What drives a DeLorean at 88MPH, knows the lightsaber combat forms, AND can name all of the background characters in every major DC Comics franchise? If you guessed Kevin Smith, you’re *almost* spot on, but not quite. It’s actually Randal’s Monday, a point-and-click adventure game from Nexus Game Studios and it feels ripped straight from a Kevin Smith movie.Literally. It even has Jason Mewes and Jeff Anderson reprising their roles as Jay and Randal (though as Randal Hicks, not the original Randal Graves). The game’s quirkiness and odd approach to everything make it stand out, even the midst of infuriatingly hard puzzles.
The game’s premise is somewhat simple. Randal ends up picking up a mystical, cursed ring. At first things just stack up, but it’s when the game goes Groundhog Day on him and he starts wondering if he should call Bill Murray for help that things turn bizarre. Stuck in this bizarre time loop, you must navigate Randal through the day-after-day occurrences that seem to just build and continue. Some major things, like breaking a fire escape, rewrites history permanently making your choices all the more important as your progress through Monday (repeatedly).
Being my first point-and-click adventure game, I only had the barest of ideas of what to expect. Since the genre revolves around puzzles and an engrossing story, I was thankful Randal’s Monday delivered on both aspects. Following the foul-mouthed and apathetic Randal around as he belittles his neighbors and friends is easy and simple enough to do with the system’s easy controls. Everything is mouse-based and the two different control schemes allow some flexibility in how players can approach the game. Personally, I took the old-school method that allowed me the option of using both mouse buttons, but the other was contextual based and allows players to quickly pick the desired action. There’s also the option to hook up a controller, though I did not attempt during my playthrough.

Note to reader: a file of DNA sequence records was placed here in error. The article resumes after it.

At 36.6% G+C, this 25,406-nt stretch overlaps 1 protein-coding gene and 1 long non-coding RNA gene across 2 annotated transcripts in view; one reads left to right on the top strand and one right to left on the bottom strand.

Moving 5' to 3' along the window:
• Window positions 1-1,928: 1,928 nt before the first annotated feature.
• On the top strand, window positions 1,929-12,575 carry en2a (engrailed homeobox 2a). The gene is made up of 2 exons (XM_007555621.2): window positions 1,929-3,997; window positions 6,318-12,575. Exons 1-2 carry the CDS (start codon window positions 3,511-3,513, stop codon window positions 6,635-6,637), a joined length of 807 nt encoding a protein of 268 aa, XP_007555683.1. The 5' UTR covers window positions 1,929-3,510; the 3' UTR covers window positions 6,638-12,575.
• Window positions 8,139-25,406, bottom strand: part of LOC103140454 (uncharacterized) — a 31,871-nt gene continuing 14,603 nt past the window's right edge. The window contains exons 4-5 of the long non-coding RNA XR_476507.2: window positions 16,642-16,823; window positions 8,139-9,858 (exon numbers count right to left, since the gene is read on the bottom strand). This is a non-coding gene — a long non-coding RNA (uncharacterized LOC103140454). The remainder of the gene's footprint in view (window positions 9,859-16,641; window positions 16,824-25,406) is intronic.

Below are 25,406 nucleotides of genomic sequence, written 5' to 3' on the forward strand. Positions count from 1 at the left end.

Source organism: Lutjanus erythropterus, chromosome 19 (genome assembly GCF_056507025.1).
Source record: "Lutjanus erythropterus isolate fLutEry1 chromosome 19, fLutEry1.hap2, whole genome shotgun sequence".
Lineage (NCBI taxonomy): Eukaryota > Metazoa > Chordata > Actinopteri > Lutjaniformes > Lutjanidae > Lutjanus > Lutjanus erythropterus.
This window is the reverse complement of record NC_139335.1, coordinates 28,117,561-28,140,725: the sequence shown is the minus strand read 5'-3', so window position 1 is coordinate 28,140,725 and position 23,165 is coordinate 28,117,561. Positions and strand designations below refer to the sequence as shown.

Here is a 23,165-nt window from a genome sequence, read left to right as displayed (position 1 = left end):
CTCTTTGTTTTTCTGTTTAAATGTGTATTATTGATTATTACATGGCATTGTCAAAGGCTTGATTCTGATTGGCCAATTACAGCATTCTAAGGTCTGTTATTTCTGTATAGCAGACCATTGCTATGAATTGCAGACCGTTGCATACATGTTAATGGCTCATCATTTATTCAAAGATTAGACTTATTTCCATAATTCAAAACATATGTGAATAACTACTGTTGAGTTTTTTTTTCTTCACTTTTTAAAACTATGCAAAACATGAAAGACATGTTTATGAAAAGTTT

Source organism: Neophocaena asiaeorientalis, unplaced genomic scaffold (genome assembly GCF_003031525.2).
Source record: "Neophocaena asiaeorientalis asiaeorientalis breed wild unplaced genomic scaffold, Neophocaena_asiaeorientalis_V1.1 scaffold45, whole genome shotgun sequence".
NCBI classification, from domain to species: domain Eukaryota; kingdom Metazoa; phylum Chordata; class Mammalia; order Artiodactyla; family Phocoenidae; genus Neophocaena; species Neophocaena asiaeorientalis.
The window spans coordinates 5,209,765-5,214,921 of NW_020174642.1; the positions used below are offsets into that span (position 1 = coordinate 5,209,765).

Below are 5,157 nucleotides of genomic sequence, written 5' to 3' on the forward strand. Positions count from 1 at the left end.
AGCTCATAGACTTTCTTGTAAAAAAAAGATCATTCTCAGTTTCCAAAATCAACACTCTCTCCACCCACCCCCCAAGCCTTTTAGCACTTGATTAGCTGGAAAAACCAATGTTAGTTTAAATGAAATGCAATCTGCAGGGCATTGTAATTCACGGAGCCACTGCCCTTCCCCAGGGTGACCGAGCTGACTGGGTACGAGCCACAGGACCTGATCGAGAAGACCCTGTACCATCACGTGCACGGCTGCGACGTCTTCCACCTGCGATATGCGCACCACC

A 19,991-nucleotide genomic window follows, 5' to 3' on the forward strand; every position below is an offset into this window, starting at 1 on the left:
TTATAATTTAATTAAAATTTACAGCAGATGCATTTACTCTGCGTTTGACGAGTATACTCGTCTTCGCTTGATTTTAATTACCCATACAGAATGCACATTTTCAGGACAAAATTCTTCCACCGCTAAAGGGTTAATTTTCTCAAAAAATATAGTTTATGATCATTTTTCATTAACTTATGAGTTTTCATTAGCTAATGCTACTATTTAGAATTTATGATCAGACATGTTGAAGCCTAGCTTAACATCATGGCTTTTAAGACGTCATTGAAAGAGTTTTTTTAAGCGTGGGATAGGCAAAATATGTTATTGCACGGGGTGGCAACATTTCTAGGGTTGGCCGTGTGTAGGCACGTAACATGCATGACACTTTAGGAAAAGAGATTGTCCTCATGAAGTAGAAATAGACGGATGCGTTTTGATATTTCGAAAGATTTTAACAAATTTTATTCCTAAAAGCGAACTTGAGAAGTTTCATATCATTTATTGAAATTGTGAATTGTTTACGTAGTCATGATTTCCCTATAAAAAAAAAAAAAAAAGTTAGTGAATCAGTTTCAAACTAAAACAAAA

The puzzles though, man, the puzzles! Going back to Randal’s Monday being my first point-and-click adventure game, I only knew to expect puzzles and combining items to complete puzzles. I did not, however, expect the level of complexity some of these puzzles required. Thankfully, that’s where the game’s built-in hint system comes into play. While it does throw the warning that you “must kill kitty” in order to receive a hint, it’s a surefire way to help through some of the trickier ones throughout the game. While I did not enjoy hearing the loud “rawr” as I killed the kitties to help myself progress, there were times where I had no other options. There’s little in the way of guidance throughout the game occasionally and aside from a literal shot in the dark attempt at completing some puzzles, I relied heavily on the hint system when needed.
The game’s quirky humor really struck a fun chord for me. It reminded me directly of the Clerks franchise with its witty and conversational approach to some of the goofiest topics possible. Randal’s Monday felt much the same and hearing Jeff Anderson talk about inane things once again was a treat. This is the game’s golden quality and the pop culture references both within conversation and hidden in the environment are fantastic. I’d say try and spot some of them, but it felt like there were 15 crammed into each sentence and location within the game that they’re too hard to miss, actually.
Randal’s Monday is a great gem of a game. While the puzzles can be extremely challenging and misleading (who thought drinking rat poison was a good idea?), they’re fun to try and mess around with. Thankfully Randal will point out directly how dumb some requests are, keeping you from feeling too confident in yourself about your puzzle solving skills. Combining that with the pop culture and humor and it’s a great adventure game.Note: Randal’s Monday was reviewed on PC. A digital copy of the game was provided by the publisher/developer.